By CCN Markets: Economists expected Germany, the biggest economy in the eurozone, to introduce crucial stimuli to boost the eurozone economy that could shift the sentiment of the European equities and the wider stock market.
However, despite the anticipation of both economists and investors for increased spending, the government of Germany is unlikely to pursue fiscal stimulus and top its new spending proposal to around $55 billion.
According to Dirk Schumacher, Natixis head of European economics, “everybody” is asking for more spending and stronger stimulus.
“If there ever was a time for the government to spend more, this would be now,” he said, noting that increased spending at this juncture could alleviate some of the pressure on the declining economy of the eurozone.
Possibly due to the lackluster response from the government of Germany towards its declining economy, investors have flocked to the bond market in recent weeks, setting a record high rally and bringing the bond market to yields below zero.
Union Investment chief economist Jörg Zeuner told FT that the crowded bond market is set to create instability with a supply shortage, causing increasing uncertainty and unpredictability in the stock market and eurozone economy.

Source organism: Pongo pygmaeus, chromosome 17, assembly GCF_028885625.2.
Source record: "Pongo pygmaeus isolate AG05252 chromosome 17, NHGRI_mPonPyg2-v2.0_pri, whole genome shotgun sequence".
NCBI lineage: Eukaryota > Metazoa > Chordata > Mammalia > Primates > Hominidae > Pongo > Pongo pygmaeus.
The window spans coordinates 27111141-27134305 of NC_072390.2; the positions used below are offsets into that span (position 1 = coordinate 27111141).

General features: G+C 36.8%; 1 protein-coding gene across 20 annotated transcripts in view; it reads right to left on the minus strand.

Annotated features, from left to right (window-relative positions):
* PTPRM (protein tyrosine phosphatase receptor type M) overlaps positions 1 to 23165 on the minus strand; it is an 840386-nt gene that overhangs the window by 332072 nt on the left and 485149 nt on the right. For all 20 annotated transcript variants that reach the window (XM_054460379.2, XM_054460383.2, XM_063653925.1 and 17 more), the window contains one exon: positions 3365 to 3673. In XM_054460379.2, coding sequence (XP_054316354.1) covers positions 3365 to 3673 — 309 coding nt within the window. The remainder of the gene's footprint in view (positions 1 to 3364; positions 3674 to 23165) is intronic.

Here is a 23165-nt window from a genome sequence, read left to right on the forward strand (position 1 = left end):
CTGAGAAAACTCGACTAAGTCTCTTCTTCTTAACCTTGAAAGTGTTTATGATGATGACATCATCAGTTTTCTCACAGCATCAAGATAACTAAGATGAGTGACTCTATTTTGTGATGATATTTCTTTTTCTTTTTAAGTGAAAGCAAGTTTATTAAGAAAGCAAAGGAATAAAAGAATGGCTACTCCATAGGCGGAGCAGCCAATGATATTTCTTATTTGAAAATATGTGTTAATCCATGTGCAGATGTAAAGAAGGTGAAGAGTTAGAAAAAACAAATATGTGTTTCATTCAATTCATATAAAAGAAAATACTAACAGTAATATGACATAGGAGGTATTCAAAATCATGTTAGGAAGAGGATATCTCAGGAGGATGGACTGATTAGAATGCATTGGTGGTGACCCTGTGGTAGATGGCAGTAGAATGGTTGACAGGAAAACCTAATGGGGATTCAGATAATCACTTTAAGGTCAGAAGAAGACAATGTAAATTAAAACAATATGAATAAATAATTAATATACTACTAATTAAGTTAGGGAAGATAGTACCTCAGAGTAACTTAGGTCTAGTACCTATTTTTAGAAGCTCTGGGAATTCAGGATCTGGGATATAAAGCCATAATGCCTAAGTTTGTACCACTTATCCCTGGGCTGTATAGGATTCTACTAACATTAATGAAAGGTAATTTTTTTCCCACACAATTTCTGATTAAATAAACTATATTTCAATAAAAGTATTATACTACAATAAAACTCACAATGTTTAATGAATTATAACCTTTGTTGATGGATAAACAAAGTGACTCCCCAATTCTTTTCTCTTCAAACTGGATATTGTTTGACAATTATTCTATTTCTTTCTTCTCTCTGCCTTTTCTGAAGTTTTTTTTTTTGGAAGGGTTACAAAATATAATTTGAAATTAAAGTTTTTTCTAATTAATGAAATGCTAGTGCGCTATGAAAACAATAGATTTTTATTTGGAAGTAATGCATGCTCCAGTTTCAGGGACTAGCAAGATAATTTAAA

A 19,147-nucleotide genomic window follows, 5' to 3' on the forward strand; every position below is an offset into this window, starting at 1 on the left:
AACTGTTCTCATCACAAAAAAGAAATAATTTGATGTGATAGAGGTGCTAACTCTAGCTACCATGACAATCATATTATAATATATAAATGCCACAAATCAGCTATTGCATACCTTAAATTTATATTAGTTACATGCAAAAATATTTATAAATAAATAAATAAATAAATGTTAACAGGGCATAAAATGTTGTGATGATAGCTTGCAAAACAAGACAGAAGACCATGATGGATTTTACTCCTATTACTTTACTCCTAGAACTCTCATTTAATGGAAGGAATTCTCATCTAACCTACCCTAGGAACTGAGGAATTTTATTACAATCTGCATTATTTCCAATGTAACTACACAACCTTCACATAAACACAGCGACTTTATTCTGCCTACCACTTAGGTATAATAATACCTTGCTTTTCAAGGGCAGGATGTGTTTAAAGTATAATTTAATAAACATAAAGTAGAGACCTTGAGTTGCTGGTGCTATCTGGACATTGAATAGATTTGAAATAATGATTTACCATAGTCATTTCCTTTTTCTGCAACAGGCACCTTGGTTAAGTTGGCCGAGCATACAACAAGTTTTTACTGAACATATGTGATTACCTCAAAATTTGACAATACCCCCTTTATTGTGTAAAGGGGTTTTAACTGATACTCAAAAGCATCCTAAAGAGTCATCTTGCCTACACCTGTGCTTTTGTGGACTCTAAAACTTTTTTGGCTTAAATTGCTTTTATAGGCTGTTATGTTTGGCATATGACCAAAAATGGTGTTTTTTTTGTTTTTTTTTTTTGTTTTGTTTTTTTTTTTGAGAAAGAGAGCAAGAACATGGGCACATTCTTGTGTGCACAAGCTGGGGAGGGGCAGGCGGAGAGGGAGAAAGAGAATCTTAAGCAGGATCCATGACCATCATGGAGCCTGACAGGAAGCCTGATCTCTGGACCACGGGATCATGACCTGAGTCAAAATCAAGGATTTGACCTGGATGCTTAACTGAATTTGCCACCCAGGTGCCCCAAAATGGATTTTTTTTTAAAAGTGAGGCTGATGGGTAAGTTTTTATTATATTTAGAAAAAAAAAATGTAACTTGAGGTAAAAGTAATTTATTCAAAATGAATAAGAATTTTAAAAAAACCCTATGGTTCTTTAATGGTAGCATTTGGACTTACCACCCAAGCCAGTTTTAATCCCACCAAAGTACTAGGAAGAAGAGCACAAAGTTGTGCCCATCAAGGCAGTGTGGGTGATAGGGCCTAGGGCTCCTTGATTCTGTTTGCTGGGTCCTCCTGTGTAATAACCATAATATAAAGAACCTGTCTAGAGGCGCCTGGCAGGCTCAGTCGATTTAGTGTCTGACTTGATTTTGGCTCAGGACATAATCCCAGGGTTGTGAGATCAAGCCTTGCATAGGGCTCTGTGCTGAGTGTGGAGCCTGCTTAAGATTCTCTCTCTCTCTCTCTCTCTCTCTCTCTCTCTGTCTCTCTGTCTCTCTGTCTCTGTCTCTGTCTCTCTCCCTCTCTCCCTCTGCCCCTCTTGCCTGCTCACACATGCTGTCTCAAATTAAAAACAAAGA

“If the German government continues to pursue a balanced budget, the supply shortage will worsen. The implications for the capital market would be substantial. This is detrimental to pricing and can make prices less meaningful,” he added.
Why economists are worried about the eurozone and the stock market
With Italy’s economy lagging behind and the U.K. intending to pursue a brexit by the year’s end, the eurozone economy has been on a downward trajectory since the beginning of 2019.
Although the government of Germany has introduced some stimuli to improve the sentiment around the market, economics claim that they are not enough to prevent a recession if it hits the eurozone economy in the near term.
The global stock market already took a hit in late August after Germany confirmed its economy declined by 0.1 percent in the second quarter of 2019.
At the time, TF Global Markets U.K. chief market analyst Naeem Aslam said that investors feel anxious about Germany’s economy shrinking in size and that it is affecting the rest of the European stock market.
“European markets are trading modestly lower as investors feel anxious about the GDP contraction of the biggest economy of the eurozone, Germany,” Aslam said.
If Germany remains with its current spending proposal and does not intend to engage in the introduction of new fiscal stimulus, the eurozone economy is expected to demonstrate weakness in momentum entering the last quarter of the year.